The navy and the soldiers of the 3MCDO amphibiously landed in Bonny on the 25th of July 1967 to the surprise of the Biafran armed forces. Because the Biafran military authority probably due to the sabotage on the ships of the Nigerian navy, among other reasons, inconsiderately supposed that the Nigerian navy was quite incompetent or rather incapable of carrying out amphibious operations on Biafra. The secessionist Biafran leader, Colonel Ojukwu’s conversation with the British Deputy High Commissioner and his American counterpart in Enugu gave credence to the above Biafran unpreparedness. In their interaction, James Parker, the U. K Deputy High Commissioner in Enugu and Bob Bernard his American counterpart asked him his view on the rumored Federal invasion from the sea, Ojukwu simply laughed. He laughed as he could not comprehend the Nigerian navy to be equipped with the capability to enforce a blockade of Biafran ports or amount amphibious operation on Biafran coasts with its winding creeks and primordial mangrove swamp running approximately 20 miles inland. He therefore replied that “he doesn’t know where the Nigerian naval vessels go when they depart Lagos, but they are not, he repeated, they are not patrolling off the coast of Biafra” 3.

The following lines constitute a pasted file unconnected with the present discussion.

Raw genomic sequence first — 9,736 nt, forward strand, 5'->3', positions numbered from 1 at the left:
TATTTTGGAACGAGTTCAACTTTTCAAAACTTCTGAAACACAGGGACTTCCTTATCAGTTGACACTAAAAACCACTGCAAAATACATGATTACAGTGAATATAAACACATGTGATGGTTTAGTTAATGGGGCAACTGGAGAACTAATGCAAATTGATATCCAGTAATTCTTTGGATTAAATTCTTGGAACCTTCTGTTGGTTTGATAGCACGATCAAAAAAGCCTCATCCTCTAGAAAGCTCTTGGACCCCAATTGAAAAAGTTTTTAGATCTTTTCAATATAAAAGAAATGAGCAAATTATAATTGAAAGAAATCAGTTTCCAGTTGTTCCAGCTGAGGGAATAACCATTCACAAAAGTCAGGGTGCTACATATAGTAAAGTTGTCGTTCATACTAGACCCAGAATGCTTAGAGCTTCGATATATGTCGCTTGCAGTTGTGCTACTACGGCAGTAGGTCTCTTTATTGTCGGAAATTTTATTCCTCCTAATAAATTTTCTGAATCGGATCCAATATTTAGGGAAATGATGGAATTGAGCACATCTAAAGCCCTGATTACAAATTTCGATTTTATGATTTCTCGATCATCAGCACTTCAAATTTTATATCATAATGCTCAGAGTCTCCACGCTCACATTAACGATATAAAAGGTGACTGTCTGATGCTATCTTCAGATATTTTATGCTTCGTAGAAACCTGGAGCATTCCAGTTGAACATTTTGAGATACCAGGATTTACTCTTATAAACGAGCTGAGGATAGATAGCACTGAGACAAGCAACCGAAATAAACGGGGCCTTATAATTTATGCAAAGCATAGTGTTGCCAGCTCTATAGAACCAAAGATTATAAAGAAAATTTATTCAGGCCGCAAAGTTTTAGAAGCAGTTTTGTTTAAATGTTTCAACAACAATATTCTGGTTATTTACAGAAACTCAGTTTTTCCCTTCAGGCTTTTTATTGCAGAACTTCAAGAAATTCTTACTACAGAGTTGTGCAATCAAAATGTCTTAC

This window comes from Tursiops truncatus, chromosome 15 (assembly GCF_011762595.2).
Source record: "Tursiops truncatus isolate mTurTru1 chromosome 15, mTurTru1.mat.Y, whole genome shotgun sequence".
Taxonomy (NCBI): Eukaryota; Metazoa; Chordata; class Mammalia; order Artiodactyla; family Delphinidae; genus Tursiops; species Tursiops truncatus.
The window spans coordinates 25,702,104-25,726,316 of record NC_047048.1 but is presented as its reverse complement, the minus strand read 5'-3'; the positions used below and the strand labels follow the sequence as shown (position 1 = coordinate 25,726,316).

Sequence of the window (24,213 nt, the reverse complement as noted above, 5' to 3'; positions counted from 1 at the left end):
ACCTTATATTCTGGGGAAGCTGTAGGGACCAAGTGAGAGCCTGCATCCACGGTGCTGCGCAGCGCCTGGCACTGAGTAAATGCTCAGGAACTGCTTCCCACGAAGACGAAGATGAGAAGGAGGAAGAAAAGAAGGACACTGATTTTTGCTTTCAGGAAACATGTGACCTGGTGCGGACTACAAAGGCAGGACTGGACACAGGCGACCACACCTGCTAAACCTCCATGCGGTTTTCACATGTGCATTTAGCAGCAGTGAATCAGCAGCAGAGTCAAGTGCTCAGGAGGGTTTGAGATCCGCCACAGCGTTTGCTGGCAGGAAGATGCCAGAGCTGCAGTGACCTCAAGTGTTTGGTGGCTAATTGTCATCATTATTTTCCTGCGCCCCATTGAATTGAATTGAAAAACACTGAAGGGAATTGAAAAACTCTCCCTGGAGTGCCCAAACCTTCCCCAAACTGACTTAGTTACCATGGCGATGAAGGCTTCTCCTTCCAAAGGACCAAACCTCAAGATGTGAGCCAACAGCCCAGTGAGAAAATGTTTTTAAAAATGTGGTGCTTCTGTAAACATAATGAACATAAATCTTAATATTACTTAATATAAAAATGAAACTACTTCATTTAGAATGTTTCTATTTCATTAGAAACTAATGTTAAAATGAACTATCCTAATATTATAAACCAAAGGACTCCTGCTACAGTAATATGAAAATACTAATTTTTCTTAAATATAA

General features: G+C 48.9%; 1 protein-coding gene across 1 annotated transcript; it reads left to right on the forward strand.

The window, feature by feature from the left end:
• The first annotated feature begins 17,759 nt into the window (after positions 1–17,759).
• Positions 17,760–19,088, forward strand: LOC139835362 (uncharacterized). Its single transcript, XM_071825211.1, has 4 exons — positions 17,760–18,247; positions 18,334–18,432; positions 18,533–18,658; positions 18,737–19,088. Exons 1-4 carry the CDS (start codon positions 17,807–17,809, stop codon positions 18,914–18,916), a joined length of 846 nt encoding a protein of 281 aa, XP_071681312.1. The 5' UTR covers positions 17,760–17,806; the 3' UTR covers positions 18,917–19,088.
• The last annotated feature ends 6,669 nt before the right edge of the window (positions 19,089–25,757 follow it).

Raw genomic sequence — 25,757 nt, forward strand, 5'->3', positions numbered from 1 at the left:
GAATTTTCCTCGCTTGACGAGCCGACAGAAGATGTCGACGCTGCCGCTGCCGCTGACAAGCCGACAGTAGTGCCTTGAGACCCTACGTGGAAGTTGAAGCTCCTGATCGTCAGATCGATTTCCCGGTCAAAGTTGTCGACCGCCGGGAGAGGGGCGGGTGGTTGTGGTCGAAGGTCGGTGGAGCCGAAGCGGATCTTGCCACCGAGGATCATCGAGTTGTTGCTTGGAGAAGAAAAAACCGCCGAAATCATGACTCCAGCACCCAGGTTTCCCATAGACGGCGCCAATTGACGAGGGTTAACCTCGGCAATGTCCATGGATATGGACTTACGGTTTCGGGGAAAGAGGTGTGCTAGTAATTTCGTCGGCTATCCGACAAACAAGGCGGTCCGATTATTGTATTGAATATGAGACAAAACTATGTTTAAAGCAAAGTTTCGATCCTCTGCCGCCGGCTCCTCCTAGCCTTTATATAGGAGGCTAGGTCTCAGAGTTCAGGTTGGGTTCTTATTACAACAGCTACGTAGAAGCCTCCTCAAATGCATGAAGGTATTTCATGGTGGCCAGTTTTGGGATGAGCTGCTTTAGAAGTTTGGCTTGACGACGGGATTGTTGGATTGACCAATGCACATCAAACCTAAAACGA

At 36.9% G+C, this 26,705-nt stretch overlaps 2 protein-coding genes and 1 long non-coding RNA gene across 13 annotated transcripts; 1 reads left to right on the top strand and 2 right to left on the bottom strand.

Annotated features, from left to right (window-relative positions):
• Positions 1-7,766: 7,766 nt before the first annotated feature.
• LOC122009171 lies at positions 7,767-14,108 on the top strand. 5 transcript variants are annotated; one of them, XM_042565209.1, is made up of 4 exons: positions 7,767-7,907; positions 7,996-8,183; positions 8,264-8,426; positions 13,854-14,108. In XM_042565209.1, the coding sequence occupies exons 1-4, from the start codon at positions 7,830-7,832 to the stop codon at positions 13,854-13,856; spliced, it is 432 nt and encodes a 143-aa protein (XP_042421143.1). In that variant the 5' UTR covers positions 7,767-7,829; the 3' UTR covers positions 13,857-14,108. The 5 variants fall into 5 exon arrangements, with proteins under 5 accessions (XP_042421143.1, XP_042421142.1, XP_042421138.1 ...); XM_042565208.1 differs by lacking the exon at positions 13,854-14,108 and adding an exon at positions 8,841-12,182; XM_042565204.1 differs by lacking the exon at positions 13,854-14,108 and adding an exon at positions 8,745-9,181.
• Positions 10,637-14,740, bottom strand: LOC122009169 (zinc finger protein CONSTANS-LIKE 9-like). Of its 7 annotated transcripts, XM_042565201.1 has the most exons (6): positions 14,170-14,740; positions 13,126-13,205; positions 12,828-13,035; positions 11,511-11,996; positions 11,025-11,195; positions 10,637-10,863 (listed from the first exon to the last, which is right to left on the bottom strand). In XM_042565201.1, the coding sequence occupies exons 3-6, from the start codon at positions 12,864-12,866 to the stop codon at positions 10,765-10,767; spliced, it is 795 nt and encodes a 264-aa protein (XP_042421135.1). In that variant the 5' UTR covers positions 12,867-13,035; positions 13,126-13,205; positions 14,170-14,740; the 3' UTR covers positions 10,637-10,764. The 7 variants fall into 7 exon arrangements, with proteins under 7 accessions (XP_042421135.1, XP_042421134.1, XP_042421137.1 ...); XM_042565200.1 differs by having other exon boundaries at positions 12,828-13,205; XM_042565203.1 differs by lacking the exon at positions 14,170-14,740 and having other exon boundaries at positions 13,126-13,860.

Colonel Ojukwu’s optimism notwithstanding, when the navy and her 3MCDO counterparts were ready for the military action against Biafra nothing stopped them from doing so. Thus, on 24th July 1967, all the ships taking part in the military operation had rendevoused with the flagship, NNS Nigeria in Lagos (Soroh, 2001: pp. 228- 229) . On July 25, however, by 0400 hours, all the ships had taken positions in the pre-designated battle ground. The suspected Biafran positions were effectively cannonaded by the Nigerian navy especially NNS Nigeria commanded by Captain Nelson Soroh seconded by Commander Michael Adelanwa and NNS Ogoja commanded by Lt.Cdr. Akin Aduwo. It was after the heavy bombardment of the Biafran positions that NNS Lokoja the landing craft began to land the soldiers on the beach. The beach that was chosen for the deployment of soldiers was at the northern part of the Bonny Island for two important reasons. One was that the intelligence report revealed that concentration of the Biafran forces there was highly infinitesimal but one other major reason for choosing the northern part was to deny the Biafrans of possible reinforcement from Port Harcourt4. However despite the successful landing of troops by Lt. Cdr. Joe, his ship NNS Lokoja would have been the first casualty of the war if Biafra had had a formidable force in that sector or rather if the naval preliminary bombardment of the landing site was not effective to disorganize the few but ebullient Biafran soldiers in the town. This was because NNS Lokoja after the first landing was grounded and could not take reinforcements to the town. However Peterside beach, which was opposite Bonny, was conveniently captured by the landing party who landed in rubber dinghies and small crafts (Soroh, 2001: p. 231) .